These sculptures dot the island, which is also home to some of the world’s best scuba diving
Over to you
Visiting any of these remote destinations could be classed as a ‘trip of a lifetime’ – are you ready to take on the experience? Remember to pack a good book (or five), and come with an open mind.
You might even want to leave your electronic devices at home – you won’t need them!
Available in 3 different colours, grey, red and blue
Super-strong steel frame with a texturised finish for a premium feel
6.3kg weight per chair
Max load 180kg / 28st 4lbs
Open dimensions W87.0 x D80.0 x H93.0cm
Packed down dimensions L30.0 x H105.0 x W25.0cm
This chair is available exclusively at Winfields Outdoors, and we think it’s a corker! Over the years we’ve owned loads of different camp chairs, from the typical bog standard camp chairs to funky lightweight chairs aimed at backpackers and huge padded moon-chairs, and this is the best of the lot.
The first thing that struck us was the size, they were far bigger than expected, even though we were aware they are ‘oversized’. Packed down, they are very close to the size of an adult moon-chair, so do take up a fair bit of space in the boot of the car.
That said, they come in high quality carry bags and are quick and easy to put up and take down again, requiring next to no effort. We love camping gear that’s intuitive to use and fast to put up, and the Vango Apollo does both of those things well.
The dark grey colour of our chairs is dark enough to make them practical, but not dark enough to make them look dreary. We went for grey as we have such a vast amount of colourful camping gear and tents, so wanted a colour that would go with everthing regardless of our camping set up.
The coated fabric is made out of 600 denier polyester and it’s nice to the touch. There’s a bit of padding too which adds to the comfort of the chairs.
The frame feels very sturdy (in fact it can take up to 180kg in weight) and whether I was sitting on it with my feet on the ground, with my legs curled up under me or lounging on it sideways with my legs hanging over the arm, it still felt comfortable and capable.
Overall Rating (4.5 / 5)
These are hands down the comfiest camp chairs we’ve ever owned. They are so big that you can comfortably stay seated around the campfire all night, and if you like to curl up, these chairs are big enough to allow you to do that.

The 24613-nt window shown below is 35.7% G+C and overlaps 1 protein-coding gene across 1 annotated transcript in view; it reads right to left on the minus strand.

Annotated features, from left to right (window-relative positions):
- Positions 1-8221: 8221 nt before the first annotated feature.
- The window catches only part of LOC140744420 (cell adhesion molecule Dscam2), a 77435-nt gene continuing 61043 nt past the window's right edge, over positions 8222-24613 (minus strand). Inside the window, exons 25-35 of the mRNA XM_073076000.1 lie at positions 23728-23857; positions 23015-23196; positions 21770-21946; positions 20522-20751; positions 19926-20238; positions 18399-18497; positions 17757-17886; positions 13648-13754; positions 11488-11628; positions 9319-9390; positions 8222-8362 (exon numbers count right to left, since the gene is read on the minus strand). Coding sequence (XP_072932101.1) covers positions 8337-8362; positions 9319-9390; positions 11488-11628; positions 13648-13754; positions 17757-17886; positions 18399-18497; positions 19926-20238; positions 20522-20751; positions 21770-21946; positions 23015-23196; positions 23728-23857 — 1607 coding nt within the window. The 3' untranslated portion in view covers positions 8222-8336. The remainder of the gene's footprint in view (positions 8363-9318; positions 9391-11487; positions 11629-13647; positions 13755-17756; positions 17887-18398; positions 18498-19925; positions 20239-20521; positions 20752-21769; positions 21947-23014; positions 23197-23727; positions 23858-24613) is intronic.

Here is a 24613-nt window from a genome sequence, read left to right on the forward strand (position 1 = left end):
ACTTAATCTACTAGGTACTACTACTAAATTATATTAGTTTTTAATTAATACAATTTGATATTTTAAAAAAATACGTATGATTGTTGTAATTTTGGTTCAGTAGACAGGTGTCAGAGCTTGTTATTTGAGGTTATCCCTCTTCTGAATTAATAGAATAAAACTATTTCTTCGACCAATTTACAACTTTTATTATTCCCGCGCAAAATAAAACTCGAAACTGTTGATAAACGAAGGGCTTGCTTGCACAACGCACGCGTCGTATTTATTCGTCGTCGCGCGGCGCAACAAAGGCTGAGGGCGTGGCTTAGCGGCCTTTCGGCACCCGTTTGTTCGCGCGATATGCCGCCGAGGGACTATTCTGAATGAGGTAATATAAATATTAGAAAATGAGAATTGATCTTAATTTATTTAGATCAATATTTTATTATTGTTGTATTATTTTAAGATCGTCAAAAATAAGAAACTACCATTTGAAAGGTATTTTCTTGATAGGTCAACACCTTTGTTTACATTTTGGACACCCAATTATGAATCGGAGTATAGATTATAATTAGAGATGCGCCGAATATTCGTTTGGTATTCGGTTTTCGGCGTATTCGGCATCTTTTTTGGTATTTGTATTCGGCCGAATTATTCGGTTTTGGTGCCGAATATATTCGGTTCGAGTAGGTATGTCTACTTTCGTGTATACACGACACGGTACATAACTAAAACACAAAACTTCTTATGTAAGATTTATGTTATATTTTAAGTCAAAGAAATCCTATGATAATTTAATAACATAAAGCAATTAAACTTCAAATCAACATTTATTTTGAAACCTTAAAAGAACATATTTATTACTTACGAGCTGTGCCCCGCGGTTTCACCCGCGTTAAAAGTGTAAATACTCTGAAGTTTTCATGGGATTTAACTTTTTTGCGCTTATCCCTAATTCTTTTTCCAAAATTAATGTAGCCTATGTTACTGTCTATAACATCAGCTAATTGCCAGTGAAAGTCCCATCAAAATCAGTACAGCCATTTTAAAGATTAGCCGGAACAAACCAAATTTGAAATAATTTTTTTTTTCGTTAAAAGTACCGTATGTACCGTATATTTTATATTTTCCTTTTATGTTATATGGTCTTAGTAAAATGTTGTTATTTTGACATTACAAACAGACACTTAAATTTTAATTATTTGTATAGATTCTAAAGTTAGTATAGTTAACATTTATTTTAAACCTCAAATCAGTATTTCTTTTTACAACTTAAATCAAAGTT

The downside is that they do take up a fair bit of space, at least double the amount of space a standard camp chair takes up, but in our opinion, the extra bulk is worth it for the enhanced comfort.
A must-buy for family campers spending large amounts of time camping and well worth their £49.99 price tag, in fact we think at that price they are a bit of a steal!
Thank you to Winfields Outdoors who supplied the featured product. We were not paid to write this review.
First impressions of the Kamoto are good. As with all Primus gear you notice the quality straight away.
I really like the fact that the fire pit is raised well off the ground, but thanks to the clever design it is very stable too. For additional protection, there is an attached metal tray at the base which means if logs or coals were to fall out, the ground is protected from any damage.
To assemble, the fire pit folds out and there’s just the bottom internal grate and side pieces to slot into place before it’s ready to use.
I’ve bought two fire pits in the past to use primarily in my garden and I also have a small portable camping fire pit, which is really too small to produce any meaningful heat for anything more than a couple of people huddled directly in front of it.
The 2 garden fire pits I’ve had in the past have both quickly warped from heat – granted I’ve never really splashed out this much on a fire pit before, so low quality obviously played a part, but having used the Kamoto several times, there are no signs of similar warping and it seems just as solid as it was when I first got it.
The size of the fire pit means you can have 2 or 3 really good sized logs on it and it’s capable of kicking out an impressive amount of heat.
Cleaning it out once the fire has died down meant tipping it on its side, depositing the ashes into a bin bag, then using a dustpan brush, I swept the inside clean before folding it back up, ready for its next use.
The fact that it can also be used as a barbecue makes it versatile too and the metal grate that sits over the top of the fire pit is very sturdy, and whilst I’ve not yet used it to cook food on, I’m very much looking forward to using it for this purpose and will update this review when I have.
I’d have liked the bottom internal ash grate to be more of a box design rather than a flat grate. If it had sides, even very short sides, it would mean it could be lifted out with the ashes inside for even easier clean-up.
Overall Rating (4.5 / 5)
The Kamoto really is beautifully made and a very sturdy, capable bit of kit. I’ve used it several times on chilly evenings in the garden, have taken it up to Scotland on a glamping break and have used it on a coastal camping trip too.